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The Art of Flight (2005)

Not Rated | | Documentary | 2006 (USA)
The Art Of Flight is a guerrilla documentary that was shot illegally in Egypt on camcorders and a laptop. This feature-length film tells the story of three people - a refugee from southern ... See full summary »




Cast overview, first billed only:
Mr. Cool ... Himself
The Cowboy ... Himself
Davin Anders Hutchins ... Himself - Narrator (as Davin)
Jere Maluk ... Himself
Magda ... Herself
Behaira Mohamed ... Refugee and Ma'an Center Deputy
Elizabeth Drachman ... Herself (as Elizabeth)
Munumana ... Himself
Evelina ... Herself
Kiko Bayin ... Herself
Lokole Lio ... Himself
Karaboo ... Himself
Gabriel ... Himself
Ibrahim ... Himself
Jan Erik Wilhelmsen ... JMC Head of Mission (as Brig. Gen. Jan Erik Wilhelmsen)


The Art Of Flight is a guerrilla documentary that was shot illegally in Egypt on camcorders and a laptop. This feature-length film tells the story of three people - a refugee from southern Sudan, a human rights activist from northern Sudan and an American journalist in self-imposed exile - all living in Cairo. For very different reasons, the trio has found themselves struggling to survive in Egypt - a U.S.-financed dictatorship which has reluctantly become their home. Davin, a dot-com casualty, left America for the Middle East after September 11th made him realize he had been "asleep." In Egypt, he begins life as a freelance travel writer. Later, he is drawn in to the plight of Sudanese refugees in Cairo - many from Darfur. He is compelled to write a story of substance after witnessing their abuse around Cairo. During his investigation, he risks arrest by Egyptian authorities, confronts apathetic American news editors and presses UNHCR to explain its arbitrary asylum procedures to get... Written by Anonymous

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2006 (USA)  »

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$50,000 (estimated)
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User Reviews

A revealing guerrilla documentary
20 February 2006 | by See all my reviews

The Art of Flight was the first movie I caught at the Bangkok Film Festival 2006.

The director Davin Anders Hutchins travels guerrilla style through Sudan for the first 15 minutes of the movie to show the absolute hopelessness of the people due to the unrest in Sudan. This lays out the field for the main focus of the commentary - the plight of the Sudanese refugees who have taken 'refuge' in Sudan looking for a better life and are now desperately looking for a way out of their miserable existence in Egypt to a third country - and how much they have to fight and struggle just for a reasonable life. All this is happening under the suffocating umbrella of a un-democratic, oppressive Egyptian government that has pretends to democracy but is far from it - but has received legitimacy from the U.S. for its own ulterior motives.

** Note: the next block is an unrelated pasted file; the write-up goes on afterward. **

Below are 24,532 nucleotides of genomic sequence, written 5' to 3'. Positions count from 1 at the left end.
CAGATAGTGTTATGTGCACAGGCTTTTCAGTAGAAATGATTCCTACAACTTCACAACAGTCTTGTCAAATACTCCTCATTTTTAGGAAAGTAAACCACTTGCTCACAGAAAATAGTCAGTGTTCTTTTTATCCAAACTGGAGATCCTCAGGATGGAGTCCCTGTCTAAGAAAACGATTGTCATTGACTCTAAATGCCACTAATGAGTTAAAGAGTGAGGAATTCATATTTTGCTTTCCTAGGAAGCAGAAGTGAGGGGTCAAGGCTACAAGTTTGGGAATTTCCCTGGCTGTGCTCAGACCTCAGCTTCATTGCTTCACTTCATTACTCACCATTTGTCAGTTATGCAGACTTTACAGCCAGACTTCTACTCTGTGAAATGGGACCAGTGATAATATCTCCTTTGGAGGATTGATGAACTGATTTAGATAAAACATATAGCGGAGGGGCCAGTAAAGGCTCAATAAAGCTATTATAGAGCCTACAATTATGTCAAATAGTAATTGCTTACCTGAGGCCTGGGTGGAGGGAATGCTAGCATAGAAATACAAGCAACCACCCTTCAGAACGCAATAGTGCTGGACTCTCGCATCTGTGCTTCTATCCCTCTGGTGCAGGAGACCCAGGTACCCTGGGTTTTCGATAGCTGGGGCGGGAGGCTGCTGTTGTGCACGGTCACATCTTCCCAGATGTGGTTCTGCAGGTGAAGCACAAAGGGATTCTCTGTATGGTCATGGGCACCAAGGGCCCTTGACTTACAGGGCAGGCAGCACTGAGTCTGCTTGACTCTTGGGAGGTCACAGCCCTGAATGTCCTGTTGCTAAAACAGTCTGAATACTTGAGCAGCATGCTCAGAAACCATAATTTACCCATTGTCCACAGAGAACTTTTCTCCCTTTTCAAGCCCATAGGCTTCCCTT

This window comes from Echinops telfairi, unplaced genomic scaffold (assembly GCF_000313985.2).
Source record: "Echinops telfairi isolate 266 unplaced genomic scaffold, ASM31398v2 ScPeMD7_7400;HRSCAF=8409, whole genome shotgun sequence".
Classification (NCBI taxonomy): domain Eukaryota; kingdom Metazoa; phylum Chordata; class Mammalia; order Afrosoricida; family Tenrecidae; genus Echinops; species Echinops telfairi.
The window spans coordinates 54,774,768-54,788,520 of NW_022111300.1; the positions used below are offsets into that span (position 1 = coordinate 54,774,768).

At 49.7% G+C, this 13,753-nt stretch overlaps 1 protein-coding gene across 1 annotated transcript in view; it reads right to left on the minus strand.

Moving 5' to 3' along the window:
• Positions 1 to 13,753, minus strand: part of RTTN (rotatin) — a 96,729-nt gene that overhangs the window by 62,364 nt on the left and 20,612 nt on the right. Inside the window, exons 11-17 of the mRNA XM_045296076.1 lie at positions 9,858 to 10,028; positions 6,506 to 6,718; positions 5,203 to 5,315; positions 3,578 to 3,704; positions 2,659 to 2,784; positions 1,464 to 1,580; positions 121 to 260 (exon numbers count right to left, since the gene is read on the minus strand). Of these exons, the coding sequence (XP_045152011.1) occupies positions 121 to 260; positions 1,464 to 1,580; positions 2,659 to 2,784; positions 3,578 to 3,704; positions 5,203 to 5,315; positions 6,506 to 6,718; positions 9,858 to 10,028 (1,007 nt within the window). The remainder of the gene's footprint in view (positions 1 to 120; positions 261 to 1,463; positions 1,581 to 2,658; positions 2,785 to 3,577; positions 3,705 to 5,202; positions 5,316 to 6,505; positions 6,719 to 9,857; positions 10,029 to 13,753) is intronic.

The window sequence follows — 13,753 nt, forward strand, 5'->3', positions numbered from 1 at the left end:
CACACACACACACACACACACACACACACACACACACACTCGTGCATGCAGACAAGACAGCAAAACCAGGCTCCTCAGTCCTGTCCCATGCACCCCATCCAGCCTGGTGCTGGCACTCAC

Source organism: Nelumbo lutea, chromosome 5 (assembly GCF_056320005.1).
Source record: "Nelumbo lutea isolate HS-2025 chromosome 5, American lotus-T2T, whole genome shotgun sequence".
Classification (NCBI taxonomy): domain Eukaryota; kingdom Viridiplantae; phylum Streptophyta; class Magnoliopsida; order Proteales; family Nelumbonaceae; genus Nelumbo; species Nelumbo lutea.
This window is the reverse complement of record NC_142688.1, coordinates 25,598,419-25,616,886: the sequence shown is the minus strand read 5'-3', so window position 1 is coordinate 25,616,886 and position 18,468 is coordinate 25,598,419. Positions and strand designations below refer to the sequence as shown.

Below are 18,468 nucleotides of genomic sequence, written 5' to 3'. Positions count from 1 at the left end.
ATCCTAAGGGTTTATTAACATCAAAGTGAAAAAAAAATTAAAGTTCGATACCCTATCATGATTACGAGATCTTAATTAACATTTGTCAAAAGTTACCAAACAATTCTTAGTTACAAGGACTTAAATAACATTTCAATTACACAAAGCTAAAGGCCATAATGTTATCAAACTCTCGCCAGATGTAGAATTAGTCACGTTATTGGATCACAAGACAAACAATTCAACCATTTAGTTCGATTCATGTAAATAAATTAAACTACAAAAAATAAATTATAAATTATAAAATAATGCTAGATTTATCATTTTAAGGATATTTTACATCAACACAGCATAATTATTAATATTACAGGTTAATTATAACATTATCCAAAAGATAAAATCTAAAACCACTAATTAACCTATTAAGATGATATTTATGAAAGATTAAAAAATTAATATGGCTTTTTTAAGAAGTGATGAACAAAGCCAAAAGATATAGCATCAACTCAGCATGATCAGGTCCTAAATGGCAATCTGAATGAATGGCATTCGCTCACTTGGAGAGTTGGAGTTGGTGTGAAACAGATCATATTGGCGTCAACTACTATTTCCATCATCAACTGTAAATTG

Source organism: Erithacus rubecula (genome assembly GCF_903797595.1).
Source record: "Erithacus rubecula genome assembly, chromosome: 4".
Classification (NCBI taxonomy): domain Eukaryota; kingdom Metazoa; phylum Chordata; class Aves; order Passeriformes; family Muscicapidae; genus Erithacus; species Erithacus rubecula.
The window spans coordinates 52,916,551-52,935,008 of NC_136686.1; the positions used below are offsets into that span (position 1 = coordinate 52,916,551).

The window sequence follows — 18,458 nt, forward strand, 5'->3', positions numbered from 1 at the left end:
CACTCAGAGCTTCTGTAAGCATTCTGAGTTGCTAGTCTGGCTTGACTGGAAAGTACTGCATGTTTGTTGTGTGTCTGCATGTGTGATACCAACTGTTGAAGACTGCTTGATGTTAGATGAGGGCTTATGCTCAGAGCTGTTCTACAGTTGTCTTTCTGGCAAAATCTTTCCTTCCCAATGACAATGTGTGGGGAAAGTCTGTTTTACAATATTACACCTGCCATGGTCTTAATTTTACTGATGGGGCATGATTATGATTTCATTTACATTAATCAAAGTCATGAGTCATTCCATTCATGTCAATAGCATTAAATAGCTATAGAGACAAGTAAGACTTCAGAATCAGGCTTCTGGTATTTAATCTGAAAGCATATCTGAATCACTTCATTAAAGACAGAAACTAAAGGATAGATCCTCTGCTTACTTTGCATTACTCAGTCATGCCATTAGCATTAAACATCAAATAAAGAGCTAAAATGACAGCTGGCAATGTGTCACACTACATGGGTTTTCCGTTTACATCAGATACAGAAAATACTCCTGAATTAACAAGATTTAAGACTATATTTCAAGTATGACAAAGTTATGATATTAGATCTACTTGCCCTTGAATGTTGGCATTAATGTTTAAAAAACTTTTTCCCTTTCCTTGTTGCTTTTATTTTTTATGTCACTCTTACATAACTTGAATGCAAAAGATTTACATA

The UNHCR far from being an agency that tries everything in it power to help the refugees instead participates in the oppression and stifling of the refugees voice and hopes - many times causing the refugees to make creative and desperate attempts.

A sad state of affairs all around. The fact that the documentary does not give much voice to the Egyptians side of things - be it government, NGOs or the man on the street - leaves us with an incomplete feeling - because for people not associated with Egypt/Sudan etc, there is no way of knowing that side of things - which is equally important to complete the portrait.

Still, a very good documentary by the American writer-journalist who is also an Egyptian and who wanted to tell a story - which is also about his personal investment into some of the refugees lives and the poignant un-expected dis-trust of one of the families he tries to help - that of Jere.

Very commendable too since Mr.Hutchins has obviously invested a lot both financially and emotionally to tell this story.

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